Thursday, November 12, 2009

Just Living

(For S.B. -- "cat hoarder")

Some of the posts about my childhood have been called gothic. B. at is mainly the one who says that. But the tall Texan loves a scary story no matter how much he pretends otherwise.

However, nothing in this blog is as gothic as the first weeks of life endured by an odd, fascinating creature I still know in Alabama. And I often think about the lesson he brought to me.

I'm not an animal person, really. I admire them from afar. Too many early heartaches with the cats in my life and then with dogs a mixed bag of that and the toddler experience of being dragged by a collie who did not understand that its leash had gotten caught around my neck and that is why people were chasing and screaming at him. Then there was the cocker that bit me in the face when I bent down to say hello.

But this story is about Buddy the cat.

We had made the long drive from northern Virginia to Alabama for Christmas. The stress of urban life falls from me in distinct layers with every 25 miles or so covered. Once we cross the border of Tennessee into Alabama, I am always struck by the utter darkness, penetrated only by distant Christmas lights, that time of year.

And then finally I'm home.

Within minutes my sister generally comes through my mother's back door. And that year she held something in her arms. It was Buddy. My son went straight for him. Then my husband started arguing for a "turn" holding the cat. They bickered. I was in my cat ignoring mode as usual, trying to best him at his game.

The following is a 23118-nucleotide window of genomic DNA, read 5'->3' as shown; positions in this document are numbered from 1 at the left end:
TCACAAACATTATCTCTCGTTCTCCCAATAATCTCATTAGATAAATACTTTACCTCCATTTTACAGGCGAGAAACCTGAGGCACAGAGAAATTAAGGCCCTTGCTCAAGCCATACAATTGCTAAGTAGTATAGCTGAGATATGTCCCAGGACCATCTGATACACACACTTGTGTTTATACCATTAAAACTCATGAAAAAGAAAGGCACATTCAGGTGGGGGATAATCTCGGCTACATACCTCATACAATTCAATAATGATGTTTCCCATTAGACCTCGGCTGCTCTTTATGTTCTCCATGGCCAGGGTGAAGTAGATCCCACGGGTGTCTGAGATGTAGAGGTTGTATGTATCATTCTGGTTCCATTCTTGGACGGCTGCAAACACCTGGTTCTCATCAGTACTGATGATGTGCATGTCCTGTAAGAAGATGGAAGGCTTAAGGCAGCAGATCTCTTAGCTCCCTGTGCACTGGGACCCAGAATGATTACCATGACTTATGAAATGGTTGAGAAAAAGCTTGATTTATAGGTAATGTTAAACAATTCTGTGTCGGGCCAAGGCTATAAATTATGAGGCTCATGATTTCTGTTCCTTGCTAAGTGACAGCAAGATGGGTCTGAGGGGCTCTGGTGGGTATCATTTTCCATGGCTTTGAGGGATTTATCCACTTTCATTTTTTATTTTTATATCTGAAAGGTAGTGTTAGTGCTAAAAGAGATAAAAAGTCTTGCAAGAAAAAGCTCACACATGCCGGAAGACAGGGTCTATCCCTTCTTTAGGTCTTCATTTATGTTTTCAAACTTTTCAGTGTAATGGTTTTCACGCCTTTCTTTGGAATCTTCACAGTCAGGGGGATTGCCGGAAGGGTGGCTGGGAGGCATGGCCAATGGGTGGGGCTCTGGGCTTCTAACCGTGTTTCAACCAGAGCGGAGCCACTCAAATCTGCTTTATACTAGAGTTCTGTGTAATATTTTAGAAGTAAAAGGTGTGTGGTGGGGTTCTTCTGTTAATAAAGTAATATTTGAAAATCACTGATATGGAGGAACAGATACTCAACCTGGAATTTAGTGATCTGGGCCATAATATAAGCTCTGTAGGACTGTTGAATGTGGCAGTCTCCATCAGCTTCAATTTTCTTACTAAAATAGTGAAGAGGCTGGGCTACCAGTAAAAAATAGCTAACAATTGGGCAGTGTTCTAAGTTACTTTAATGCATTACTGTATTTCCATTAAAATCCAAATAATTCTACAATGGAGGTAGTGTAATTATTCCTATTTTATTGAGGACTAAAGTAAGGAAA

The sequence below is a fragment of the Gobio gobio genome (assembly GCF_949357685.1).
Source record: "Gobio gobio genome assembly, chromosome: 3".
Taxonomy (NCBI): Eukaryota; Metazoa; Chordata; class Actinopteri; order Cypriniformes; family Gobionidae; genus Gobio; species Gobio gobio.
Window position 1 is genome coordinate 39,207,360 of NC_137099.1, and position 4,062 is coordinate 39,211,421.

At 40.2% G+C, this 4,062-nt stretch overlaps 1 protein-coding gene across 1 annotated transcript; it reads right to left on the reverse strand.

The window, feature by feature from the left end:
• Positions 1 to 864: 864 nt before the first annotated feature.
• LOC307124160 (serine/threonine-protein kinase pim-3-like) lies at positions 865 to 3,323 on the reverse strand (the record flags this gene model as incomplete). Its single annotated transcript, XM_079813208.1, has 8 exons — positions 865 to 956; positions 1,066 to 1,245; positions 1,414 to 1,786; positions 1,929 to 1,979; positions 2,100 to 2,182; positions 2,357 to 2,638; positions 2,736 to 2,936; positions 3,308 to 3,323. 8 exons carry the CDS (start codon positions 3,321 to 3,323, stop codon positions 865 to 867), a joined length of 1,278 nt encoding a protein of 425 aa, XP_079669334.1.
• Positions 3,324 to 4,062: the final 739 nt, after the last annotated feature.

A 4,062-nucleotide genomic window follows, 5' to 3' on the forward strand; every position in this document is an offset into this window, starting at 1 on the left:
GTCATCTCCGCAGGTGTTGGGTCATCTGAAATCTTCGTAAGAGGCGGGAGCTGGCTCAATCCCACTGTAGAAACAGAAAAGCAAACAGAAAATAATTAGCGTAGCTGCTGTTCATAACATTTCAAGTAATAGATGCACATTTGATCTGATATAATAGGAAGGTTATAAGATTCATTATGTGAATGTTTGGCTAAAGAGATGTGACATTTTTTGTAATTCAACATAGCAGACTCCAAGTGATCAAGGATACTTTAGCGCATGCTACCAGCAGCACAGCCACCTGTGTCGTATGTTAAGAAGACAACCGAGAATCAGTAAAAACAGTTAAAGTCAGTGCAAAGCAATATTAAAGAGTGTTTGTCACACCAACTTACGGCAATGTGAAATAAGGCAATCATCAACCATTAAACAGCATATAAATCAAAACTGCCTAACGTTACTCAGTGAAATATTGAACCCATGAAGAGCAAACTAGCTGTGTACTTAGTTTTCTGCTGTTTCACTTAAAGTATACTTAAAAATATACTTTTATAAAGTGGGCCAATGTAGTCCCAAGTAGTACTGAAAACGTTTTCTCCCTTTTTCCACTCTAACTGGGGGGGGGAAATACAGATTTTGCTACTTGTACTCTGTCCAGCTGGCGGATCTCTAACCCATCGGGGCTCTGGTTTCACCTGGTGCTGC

This was Buddy's story.

Buddy and several siblings had been owned by a woman who had a dog, a Jack Russell terrier. Maybe several dogs. But pretty quickly the Jack Russell killed a couple of her cat's new kittens. The owner had the animals separated, the cats in the fenced back yard and the dogs inside the house. But the Jack Russell was determined. He was, after all, a terrier. He kept getting out. Eventually, he had killed the mother and most of the kittens.

My niece, who was doing her medical residency at a hospital, had heard about the first killings. She was the dog owner's neighbor. She was working long hours and had a dog of her own. When she found out the back yard next door had continued to be a killing field, she had had all she could take.

She asked for the remaining kittens. She had no idea how she was going to save them, she couldn't keep them, her resident manager had made an exception for her dog and anyway he was not the kind of animal to accept tiny kittens either.

She arranged time off, swapped, cajoled, begged. She got the two kittens, put them in her car and headed for north Alabama after a long shift caring for humans. She had precious little time. She called her family, asking for mercy for these kittens. She would not take no for an answer. Two of her aunts couldn't say no either, after hearing the story.

My sister took a look at them. The little gray and white one crouched down low, staring at her. His eyes appeared to be crossed. Was he traumatized by all he had been through? Would he be difficult and hard to handle? She moved a bit closer. He jumped at her, held up a tiny paw and swatted her gently, eager to play. She picked him up and he cuddled, purred loudly and fell asleep in her arms.

This was the one. Perfect.

He behaved the same way with everyone he met. He mesmerized and charmed. He was the most curious cat I've ever seen, even for a cat. My sister's other cat would snarl and beat him up and Buddy would enjoy it, come back for more. It was as though he was happy for the attention, any attention, as long as he made it through alive.

My husband fell hard for him too:

My mother even fell for him. My mother doesn't even like animals. She would go to my sister's house "to see what Buddy is doing."